How to have an amazing ski-free winter holiday
From snowshoeing and dog sledding to watching the Northern Lights, these ski-free activities make winter look particularly cool.
A winter holiday in Canada doesn’t have to be all about skiing and snowboarding. Many snow resorts cater for non-skiers, as well as families that may want to ski or snowboard for just a few hours a day and then do other things. Here are our top eight non-ski activities.
This is tail-wagging good fun and available at most snow resorts. Sit back on the sled and enjoy the ride on gentle trails, or mush your own team. Blackcomb Dogsled at Whistler has a ‘Champagne and Moondogs’ tour that goes out at night under the stars. Wrap up in warm blankets with a glass of sparkling cider as the guide shares stories about dog-sledding culture.
Bears are in hibernation during most of the snow season but, if you’re spring-skiing at Blackcomb Glacier, there is a chance for some bear-viewing. Whistler Blackcomb has a population of about 60 black bears. Sometimes you can see them from the gondola or, to get a better look, you can take a guided tour. Whistler also has tours to see bald eagles. Several companies, such as Discover Banff Tours, conduct winter wildlife excursions to see elk, bighorn sheep, moose and deer in Banff National Park. An hour from Banff, you can see wolves at the Yamnuska Wolfdog Sanctuary and, at Kicking Horse, visitors are welcome at the Northern Lights Wildlife Wolf Centre.
This is another activity available at most snow resorts. It’s easy to do and tours include anything from a few hours to longer excursions that take you into the backcountry. There are many operators in Banff National Park, including Banff Adventures, which has a range of tours, some of which will take you through canyons and forests in search of moose and wolf tracks.
The great colour show in the night sky called the Northern Lights, or aurora borealis, can be viewed from several locations in Canada, including the ski provinces of Alberta and British Columbia. The lights can be seen from Calgary, one of the key gateway towns for skiers, or head further north to increase your chances. Aurora Village, at Yellowknife in the Northwest Territories, claims there is a 95 per cent chance of seeing the lights dance across the sky during a three-night stay. Additionally, the village has winter experiences such as dog sledding, guided snowshoeing and snowmobiling.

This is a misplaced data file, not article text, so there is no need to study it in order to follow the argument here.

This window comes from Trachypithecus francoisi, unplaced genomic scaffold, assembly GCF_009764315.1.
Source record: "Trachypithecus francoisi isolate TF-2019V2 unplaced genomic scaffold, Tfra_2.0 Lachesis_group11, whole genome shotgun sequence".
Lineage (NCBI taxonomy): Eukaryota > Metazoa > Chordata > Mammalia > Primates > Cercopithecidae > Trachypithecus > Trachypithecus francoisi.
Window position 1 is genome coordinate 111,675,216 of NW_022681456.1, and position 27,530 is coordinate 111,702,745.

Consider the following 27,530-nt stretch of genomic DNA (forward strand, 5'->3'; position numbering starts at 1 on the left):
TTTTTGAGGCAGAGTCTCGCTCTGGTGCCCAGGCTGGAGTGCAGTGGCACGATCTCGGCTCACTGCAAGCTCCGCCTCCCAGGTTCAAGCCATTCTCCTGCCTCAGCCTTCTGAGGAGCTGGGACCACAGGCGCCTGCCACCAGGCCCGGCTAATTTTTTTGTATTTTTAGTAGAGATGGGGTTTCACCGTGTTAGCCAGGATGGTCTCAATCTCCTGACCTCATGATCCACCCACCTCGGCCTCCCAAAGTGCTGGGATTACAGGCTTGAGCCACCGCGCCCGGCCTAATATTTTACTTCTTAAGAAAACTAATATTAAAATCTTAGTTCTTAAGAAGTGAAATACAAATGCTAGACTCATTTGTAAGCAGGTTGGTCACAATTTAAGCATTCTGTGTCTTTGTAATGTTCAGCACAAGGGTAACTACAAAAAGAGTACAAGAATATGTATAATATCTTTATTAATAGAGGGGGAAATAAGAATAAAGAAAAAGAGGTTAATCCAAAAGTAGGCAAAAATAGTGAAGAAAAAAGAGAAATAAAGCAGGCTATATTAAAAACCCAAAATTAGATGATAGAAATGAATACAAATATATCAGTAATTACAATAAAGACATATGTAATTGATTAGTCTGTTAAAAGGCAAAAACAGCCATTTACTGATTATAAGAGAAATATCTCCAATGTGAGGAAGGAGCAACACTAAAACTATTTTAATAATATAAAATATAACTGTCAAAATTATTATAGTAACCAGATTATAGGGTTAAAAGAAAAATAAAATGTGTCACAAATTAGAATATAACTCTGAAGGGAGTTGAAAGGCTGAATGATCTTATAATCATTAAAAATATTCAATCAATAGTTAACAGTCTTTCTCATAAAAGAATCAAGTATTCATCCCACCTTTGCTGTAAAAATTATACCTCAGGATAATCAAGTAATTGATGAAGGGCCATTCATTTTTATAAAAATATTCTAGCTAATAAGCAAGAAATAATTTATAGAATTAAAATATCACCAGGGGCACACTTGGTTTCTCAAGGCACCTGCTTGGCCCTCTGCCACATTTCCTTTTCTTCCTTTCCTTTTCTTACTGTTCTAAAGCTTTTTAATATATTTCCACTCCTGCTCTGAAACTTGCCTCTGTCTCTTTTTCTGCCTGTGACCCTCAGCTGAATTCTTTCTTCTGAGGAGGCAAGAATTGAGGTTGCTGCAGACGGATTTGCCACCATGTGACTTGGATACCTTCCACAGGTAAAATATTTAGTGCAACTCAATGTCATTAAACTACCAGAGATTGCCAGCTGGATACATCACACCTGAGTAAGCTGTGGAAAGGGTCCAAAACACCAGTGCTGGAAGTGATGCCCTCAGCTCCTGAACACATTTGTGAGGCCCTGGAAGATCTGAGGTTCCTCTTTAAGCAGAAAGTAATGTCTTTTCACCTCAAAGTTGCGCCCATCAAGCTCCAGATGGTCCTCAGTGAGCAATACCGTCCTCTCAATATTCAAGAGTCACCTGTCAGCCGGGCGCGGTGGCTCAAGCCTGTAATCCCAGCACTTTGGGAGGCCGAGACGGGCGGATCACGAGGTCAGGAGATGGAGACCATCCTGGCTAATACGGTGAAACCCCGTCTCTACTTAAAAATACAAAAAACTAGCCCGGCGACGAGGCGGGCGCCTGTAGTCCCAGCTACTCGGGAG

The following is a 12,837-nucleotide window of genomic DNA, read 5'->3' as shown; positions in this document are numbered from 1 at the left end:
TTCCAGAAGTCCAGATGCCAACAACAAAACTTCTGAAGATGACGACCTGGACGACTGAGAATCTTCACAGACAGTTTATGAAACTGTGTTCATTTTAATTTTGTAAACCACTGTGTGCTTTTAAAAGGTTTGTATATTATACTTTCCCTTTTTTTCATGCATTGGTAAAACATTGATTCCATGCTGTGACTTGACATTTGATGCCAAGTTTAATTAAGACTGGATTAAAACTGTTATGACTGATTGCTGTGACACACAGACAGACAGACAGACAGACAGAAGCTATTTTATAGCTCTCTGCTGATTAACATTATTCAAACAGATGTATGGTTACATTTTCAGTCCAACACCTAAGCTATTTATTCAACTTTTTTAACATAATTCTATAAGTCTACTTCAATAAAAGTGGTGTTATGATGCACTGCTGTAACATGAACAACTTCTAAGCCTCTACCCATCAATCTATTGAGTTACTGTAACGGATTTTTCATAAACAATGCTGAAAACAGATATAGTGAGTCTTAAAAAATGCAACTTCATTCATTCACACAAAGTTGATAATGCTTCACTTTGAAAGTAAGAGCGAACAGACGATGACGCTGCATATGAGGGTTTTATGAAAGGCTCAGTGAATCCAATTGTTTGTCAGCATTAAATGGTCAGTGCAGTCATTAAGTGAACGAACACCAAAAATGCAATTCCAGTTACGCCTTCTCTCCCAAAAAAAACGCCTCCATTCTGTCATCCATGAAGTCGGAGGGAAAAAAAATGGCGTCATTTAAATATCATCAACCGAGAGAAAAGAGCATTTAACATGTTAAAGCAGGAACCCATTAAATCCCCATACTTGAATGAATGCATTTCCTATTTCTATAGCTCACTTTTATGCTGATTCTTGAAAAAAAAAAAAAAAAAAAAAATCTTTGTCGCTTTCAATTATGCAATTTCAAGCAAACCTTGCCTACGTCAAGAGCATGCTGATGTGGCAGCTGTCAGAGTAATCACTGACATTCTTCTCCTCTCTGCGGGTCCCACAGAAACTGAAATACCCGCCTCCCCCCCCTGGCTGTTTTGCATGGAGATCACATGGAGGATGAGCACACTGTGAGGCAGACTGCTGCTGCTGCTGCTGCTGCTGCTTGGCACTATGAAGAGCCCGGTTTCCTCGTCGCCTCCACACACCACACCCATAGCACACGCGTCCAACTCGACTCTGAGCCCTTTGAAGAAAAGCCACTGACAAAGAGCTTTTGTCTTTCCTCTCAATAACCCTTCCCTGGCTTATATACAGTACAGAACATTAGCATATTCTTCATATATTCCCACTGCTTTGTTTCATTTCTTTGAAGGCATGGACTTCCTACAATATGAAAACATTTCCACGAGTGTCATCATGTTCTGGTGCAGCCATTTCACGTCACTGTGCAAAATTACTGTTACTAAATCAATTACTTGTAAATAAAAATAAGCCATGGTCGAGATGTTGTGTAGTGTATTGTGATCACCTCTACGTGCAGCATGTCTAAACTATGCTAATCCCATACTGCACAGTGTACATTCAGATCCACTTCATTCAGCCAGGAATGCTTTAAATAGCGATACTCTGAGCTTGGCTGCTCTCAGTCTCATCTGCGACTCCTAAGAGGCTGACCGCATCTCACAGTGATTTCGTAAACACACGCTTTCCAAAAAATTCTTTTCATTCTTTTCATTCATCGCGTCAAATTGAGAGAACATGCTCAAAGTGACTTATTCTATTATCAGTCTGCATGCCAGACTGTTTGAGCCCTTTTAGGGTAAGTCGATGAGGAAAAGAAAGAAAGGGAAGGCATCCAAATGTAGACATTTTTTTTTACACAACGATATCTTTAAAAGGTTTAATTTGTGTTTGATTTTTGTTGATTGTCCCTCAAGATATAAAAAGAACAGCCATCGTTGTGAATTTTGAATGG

Canada’s national winter sport is fierce and fast. Local games are played at towns close to snow resorts, or you can go and see the big league. If you’re at Big White, Revelstoke or SilverStar, check out the Kelowna Rockets playing in Kelowna. There are organised tours from Banff to watch the Calgary Flames in the NHL, and from Whistler, there are tours to watch the Vancouver Canucks, also in the NHL. The tours depart about 4 PM for the evening games and include tickets as well as return luxury coach.
Take the train
Arrive in the mountains in style, on VIA Rail’s snow train. The overnight journey from Vancouver to Jasper includes luxurious service and amenities, a sleeper cabin with comfortable bed and on-board meals. Travel is in original, stainless steel ‘streamliner’ rail cars that have been refurbished. There’s a café car and a lounge car, as well as the dome car that provides great viewing through rooftop windows as the train moves through the mountains.
You don’t have to be a revhead to enjoy a snowmobile ride. Most resorts offer guided tours for all levels of rider ability, from family cruising right through to powder-riding. Go day or night. Big White resort has rides from one hour to four hours, including a twilight tour that finishes with hot chocolate and a marshmallow roast around a fire.
Athabasca Glacier and Columbia Icefield
If you’re in Jasper or Banff, you’re within striking distance of these natural Canadian wonders. The glacier and icefield are next to the Icefields Parkway (Highway 93) between Lake Louise and Jasper. The glacier is one of the most accessible in the world (it spills right down to the highway), but don’t walk on it unless you’re on a tour with a guide.